Difference between revisions of "KeepTeachingXULA"
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== Additional Resources ==
== Additional Resources ==
Once you have your plan in place, you may want to consider other ways to provide more for your students. We've cataloged [[Additional Resources|a number of web sites and documents]] to help you.
Once you have your plan in place, you may want to consider other ways to provide more for your students. We've cataloged [[Additional Resources|a number of web sites and documents]] to help you .
Revision as of 03:10, 12 March 2020
Anything from extreme weather to family emergencies can disrupt scheduled courses. An instructional continuity plan assists faculty with continuing course delivery in the event of a disruption by minimizing the effects of that disruption through remote teaching. Consistency in the learning experience can continue with the use of the tools in your instructional continuity plan. The pace of the course, the material covered, and learning process can all continue undiminished. While all instructors should have an instructional continuity plan for their courses, each plan will differ due to the nature of the course and requirements of the students and instructor.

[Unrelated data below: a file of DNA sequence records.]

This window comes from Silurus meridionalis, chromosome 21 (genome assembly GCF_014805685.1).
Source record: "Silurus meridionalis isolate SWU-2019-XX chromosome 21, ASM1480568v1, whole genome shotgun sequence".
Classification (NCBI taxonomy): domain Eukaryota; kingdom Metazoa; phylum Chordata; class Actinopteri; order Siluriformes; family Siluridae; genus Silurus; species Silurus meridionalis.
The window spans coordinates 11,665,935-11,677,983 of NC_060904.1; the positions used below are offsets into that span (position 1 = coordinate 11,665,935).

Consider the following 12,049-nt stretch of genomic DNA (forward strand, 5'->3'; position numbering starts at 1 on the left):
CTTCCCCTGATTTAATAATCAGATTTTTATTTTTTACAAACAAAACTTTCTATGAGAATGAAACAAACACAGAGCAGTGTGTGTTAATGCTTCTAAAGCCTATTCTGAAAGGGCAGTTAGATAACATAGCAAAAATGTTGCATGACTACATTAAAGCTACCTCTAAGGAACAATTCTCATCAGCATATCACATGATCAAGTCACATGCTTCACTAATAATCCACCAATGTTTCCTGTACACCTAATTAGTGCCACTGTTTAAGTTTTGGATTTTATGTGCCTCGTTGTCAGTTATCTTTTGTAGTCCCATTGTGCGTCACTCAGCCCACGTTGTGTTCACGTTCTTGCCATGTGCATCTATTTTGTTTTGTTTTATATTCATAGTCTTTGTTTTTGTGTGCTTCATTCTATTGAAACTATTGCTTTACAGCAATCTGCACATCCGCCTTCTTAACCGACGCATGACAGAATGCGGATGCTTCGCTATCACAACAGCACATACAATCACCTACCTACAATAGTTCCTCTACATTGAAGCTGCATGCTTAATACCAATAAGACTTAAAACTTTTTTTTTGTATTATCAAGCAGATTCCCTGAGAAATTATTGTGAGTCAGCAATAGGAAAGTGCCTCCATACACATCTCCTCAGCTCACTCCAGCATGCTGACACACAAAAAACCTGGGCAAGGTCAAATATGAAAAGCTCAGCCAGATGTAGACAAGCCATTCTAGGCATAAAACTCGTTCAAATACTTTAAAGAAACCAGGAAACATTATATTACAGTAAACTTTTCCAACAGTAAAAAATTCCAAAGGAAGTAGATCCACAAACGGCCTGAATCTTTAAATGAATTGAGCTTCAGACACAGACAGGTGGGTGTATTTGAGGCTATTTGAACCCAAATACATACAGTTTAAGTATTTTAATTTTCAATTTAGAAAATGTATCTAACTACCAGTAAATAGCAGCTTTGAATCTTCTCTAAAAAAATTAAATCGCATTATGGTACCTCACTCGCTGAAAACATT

The first thing to remember is that remote teaching is different from online teaching. Remote teaching is a short-term solution to a crisis which requires you to adapt, as best as possible, your plans for in-person teaching. Do not read about best practices for online learning, as this is not the same situation. Remote teaching is a kind of triage. Some adaptations can be fairly simple, like having students discuss a reading through a discussion board on Brightspace instead of doing so in class. Other adaptations are more extensive, like replacing a quiz, which might be too complex to set up in Brightspace, with a short essay assignment.
Although this toolbox was created in preparation for a possible campus closure due to the novel coronavirus (COVID-19) in the spring of 2020, the information within is intended to be useful for any situation, be it a personal family emergency that takes you out of town for a week, a hurricane that causes the evacuation of the city, a pandemic that forces a two-week quarantine, or even just jury duty.
When an event disrupts your teaching -- whether a hurricane, pandemic, or family emergency -- it is important that you have a plan for course delivery to minimize the effects of the disruption. As you get started, make a realistic plan, stay up-to-date on the details of the event and communicate your plan to students as soon as possible.
As you begin to teach your classes remotely, consider what you already do in your course. You will not be able to recreate your classroom, so don't expect that you can. But think about ways to mimic that online.
Once you have your plan in place, you may want to consider other ways to provide more for your students. We've cataloged a number of web sites and documents to help you learn more about the tools and methods you can use to engage students remotely.
|Teaching Remotely • Compassion and Self-Care • Discipline-Specific Resources|
|Additional Resources • CAT Unleashed Workshops|
|Contact the CAT+FD Staff|